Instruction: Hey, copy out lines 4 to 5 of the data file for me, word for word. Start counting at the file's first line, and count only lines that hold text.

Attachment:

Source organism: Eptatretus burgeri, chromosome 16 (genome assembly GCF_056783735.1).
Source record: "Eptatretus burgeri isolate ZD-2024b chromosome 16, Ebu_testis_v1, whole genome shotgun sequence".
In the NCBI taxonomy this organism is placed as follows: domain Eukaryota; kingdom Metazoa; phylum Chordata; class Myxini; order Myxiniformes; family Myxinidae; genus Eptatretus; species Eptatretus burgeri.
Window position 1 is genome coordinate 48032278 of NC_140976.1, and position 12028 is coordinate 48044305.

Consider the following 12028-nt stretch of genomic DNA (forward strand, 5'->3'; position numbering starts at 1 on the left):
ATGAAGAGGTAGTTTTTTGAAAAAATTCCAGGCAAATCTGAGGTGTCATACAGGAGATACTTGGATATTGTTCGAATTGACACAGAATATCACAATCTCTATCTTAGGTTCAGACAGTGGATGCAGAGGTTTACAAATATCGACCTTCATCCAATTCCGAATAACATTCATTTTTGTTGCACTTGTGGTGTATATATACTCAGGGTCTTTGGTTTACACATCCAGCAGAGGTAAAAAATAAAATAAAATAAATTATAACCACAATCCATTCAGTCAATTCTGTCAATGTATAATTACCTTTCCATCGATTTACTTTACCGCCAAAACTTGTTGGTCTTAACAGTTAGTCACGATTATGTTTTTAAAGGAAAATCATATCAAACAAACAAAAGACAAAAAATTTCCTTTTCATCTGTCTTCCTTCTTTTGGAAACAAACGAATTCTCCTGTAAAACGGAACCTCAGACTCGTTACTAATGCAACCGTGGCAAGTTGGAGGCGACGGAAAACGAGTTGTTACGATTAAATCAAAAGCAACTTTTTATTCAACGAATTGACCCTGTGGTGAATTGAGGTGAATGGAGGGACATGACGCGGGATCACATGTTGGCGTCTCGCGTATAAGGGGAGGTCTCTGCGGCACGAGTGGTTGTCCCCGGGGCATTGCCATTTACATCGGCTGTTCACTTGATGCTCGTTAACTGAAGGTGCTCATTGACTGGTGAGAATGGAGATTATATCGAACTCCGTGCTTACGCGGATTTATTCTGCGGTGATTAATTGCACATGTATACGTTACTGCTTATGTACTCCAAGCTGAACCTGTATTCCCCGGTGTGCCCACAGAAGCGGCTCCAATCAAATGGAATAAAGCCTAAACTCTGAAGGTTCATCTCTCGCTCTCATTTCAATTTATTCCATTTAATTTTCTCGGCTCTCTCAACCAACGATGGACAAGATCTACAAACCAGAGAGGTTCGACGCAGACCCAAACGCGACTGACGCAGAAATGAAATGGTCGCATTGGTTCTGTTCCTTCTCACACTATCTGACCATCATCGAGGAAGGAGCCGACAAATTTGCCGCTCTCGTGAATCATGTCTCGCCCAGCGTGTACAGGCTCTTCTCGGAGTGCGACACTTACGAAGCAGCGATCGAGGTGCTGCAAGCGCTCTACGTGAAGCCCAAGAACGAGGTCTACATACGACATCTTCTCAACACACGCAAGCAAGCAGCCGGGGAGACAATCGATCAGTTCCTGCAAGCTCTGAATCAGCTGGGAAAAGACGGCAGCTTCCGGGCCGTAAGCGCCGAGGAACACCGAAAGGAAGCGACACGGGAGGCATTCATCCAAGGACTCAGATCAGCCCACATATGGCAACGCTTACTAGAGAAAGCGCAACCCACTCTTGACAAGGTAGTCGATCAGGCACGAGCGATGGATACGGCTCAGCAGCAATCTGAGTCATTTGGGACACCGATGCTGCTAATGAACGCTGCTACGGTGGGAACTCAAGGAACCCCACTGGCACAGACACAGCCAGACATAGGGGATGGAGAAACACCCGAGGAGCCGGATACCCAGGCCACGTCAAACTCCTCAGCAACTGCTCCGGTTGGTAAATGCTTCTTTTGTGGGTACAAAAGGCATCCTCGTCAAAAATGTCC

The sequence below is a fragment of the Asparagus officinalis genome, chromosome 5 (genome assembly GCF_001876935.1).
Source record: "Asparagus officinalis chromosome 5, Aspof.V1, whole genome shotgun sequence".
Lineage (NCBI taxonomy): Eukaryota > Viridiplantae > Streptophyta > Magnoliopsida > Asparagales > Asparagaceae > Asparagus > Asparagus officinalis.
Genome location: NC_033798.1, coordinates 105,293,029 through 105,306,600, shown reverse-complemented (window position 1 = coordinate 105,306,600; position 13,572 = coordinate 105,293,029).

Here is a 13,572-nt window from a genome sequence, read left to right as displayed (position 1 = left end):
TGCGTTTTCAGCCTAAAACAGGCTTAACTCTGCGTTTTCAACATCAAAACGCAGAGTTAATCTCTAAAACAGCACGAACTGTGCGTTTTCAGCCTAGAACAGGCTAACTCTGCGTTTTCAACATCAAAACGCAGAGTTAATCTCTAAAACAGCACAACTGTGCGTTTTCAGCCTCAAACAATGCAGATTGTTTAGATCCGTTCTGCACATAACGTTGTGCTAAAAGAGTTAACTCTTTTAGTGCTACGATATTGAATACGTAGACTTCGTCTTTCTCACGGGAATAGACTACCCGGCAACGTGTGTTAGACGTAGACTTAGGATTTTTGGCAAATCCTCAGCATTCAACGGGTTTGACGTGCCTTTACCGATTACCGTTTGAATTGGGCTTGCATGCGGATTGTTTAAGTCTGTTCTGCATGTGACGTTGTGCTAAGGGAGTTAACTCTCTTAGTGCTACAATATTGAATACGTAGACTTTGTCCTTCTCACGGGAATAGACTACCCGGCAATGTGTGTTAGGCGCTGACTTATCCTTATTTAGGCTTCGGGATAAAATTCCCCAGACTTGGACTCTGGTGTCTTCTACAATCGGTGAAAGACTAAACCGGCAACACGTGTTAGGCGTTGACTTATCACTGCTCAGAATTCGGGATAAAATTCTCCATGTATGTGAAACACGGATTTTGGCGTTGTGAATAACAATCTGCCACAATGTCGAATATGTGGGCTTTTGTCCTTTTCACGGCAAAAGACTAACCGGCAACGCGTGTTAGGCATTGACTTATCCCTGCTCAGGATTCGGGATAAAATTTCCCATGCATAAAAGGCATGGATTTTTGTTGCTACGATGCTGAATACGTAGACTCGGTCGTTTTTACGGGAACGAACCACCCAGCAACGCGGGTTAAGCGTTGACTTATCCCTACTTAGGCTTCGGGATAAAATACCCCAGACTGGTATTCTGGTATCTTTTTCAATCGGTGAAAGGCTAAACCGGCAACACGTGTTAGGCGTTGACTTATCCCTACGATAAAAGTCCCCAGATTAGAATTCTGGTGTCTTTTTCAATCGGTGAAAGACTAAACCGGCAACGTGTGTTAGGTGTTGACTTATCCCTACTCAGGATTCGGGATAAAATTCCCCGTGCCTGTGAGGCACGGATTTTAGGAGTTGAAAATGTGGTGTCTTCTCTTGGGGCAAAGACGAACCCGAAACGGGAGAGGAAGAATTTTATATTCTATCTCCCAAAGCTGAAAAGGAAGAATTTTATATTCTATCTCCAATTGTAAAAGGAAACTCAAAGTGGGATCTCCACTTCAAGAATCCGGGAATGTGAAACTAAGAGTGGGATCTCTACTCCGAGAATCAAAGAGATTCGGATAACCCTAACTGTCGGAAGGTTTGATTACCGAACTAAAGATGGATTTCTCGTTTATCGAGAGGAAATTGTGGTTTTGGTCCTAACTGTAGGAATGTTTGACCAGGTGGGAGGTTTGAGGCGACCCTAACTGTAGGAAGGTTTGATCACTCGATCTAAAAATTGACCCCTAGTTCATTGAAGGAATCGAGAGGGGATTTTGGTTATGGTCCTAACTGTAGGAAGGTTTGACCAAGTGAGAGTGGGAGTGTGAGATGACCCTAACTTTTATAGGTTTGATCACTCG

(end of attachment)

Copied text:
Window position 1 is genome coordinate 48032278 of NC_140976.1, and position 12028 is coordinate 48044305.

Consider the following 12028-nt stretch of genomic DNA (forward strand, 5'->3'; position numbering starts at 1 on the left):